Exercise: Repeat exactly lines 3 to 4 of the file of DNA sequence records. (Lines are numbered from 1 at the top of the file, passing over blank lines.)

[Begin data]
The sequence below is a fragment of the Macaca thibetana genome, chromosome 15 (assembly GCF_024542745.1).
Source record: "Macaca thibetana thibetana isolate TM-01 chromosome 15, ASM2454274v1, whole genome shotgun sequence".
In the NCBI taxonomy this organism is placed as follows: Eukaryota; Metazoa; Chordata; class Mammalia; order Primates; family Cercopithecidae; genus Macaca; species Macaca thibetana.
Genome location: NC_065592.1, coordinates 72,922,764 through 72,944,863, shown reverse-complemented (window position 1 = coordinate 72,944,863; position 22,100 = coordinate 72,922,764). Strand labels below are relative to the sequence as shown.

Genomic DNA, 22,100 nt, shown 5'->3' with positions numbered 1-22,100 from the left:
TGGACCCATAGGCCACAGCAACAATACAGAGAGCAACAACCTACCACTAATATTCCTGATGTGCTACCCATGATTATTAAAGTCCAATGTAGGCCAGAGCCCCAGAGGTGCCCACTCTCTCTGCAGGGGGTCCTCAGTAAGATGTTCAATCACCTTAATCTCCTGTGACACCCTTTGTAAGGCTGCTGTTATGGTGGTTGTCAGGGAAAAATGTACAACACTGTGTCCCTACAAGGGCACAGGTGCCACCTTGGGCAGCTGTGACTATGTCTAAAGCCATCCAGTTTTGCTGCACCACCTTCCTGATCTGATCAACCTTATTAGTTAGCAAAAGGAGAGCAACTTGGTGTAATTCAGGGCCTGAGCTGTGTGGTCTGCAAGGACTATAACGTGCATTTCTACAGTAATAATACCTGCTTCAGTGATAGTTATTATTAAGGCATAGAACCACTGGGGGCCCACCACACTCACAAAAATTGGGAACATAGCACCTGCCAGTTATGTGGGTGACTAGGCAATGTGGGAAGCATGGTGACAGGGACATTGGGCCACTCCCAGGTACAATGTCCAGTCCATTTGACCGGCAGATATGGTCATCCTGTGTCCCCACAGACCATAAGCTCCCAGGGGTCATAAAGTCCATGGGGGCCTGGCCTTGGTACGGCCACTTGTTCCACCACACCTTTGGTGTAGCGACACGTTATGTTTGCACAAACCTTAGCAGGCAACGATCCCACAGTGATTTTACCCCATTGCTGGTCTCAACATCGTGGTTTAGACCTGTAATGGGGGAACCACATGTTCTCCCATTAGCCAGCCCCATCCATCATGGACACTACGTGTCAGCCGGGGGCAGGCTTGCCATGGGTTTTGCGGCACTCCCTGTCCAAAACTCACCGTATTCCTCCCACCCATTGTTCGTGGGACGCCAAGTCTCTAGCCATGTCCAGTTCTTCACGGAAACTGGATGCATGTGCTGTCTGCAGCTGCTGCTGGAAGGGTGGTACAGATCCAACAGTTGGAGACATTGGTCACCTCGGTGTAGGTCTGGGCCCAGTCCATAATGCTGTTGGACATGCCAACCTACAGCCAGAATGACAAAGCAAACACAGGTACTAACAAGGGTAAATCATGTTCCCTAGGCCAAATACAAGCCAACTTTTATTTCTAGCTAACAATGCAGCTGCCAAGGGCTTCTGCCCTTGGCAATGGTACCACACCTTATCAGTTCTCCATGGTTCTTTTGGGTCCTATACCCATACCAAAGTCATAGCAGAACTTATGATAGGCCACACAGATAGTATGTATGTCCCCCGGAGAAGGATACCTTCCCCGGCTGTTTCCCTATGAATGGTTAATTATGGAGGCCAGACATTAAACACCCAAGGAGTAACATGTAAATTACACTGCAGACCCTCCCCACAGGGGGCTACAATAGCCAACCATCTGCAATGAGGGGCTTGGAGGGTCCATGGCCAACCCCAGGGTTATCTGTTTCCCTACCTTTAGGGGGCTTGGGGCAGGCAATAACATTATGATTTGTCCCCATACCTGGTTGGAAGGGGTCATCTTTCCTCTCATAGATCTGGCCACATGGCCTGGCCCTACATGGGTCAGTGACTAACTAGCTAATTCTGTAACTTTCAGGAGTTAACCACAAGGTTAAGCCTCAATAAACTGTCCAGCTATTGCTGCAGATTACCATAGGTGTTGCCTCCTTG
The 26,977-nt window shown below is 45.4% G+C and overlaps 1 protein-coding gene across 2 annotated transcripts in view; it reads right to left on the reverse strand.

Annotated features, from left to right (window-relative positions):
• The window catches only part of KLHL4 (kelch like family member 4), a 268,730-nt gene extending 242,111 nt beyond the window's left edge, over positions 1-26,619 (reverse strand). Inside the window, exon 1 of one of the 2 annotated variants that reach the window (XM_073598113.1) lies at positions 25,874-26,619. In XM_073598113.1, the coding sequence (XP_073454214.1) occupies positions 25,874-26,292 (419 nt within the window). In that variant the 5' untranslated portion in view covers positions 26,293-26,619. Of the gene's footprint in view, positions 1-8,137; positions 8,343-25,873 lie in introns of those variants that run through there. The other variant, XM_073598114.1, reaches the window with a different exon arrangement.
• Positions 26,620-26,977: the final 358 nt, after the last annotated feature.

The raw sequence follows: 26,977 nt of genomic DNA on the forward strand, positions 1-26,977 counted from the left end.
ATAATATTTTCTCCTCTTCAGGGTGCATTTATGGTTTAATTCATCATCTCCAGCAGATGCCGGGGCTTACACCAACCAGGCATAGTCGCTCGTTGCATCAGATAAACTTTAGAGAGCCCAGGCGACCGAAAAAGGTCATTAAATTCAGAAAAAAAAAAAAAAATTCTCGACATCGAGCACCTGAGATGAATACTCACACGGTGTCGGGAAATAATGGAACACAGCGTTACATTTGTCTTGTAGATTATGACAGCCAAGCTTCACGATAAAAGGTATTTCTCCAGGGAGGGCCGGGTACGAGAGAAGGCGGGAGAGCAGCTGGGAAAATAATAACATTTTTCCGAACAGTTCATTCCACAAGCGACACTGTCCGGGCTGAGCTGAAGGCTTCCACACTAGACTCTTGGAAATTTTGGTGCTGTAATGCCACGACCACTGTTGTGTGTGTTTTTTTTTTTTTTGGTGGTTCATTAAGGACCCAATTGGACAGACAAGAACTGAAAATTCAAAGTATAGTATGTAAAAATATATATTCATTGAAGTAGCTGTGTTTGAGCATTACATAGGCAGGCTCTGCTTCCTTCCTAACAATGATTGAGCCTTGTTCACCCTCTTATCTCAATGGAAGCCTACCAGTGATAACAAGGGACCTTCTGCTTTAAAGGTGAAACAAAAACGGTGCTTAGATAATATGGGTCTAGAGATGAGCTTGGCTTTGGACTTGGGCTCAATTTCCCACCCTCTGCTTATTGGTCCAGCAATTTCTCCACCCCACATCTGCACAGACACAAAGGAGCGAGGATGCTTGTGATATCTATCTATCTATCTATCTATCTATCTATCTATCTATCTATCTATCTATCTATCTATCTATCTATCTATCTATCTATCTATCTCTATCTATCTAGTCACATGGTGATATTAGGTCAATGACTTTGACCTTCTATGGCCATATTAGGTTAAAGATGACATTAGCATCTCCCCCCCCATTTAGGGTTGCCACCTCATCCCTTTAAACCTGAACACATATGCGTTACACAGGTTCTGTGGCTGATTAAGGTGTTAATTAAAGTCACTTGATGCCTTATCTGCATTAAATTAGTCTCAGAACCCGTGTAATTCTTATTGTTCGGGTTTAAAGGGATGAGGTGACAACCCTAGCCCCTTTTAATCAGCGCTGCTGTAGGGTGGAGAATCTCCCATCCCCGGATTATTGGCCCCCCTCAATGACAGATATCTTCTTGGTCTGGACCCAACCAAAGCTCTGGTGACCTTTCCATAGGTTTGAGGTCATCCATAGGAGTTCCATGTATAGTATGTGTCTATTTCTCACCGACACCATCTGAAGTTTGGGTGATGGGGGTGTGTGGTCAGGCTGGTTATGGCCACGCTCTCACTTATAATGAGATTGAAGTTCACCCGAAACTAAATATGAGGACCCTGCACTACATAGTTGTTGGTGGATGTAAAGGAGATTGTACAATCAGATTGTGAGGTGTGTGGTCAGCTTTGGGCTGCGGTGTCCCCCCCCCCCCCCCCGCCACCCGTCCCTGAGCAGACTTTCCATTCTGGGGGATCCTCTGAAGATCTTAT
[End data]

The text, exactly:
In the NCBI taxonomy this organism is placed as follows: Eukaryota; Metazoa; Chordata; class Mammalia; order Primates; family Cercopithecidae; genus Macaca; species Macaca thibetana.
Genome location: NC_065592.1, coordinates 72,922,764 through 72,944,863, shown reverse-complemented (window position 1 = coordinate 72,944,863; position 22,100 = coordinate 72,922,764). Strand labels below are relative to the sequence as shown.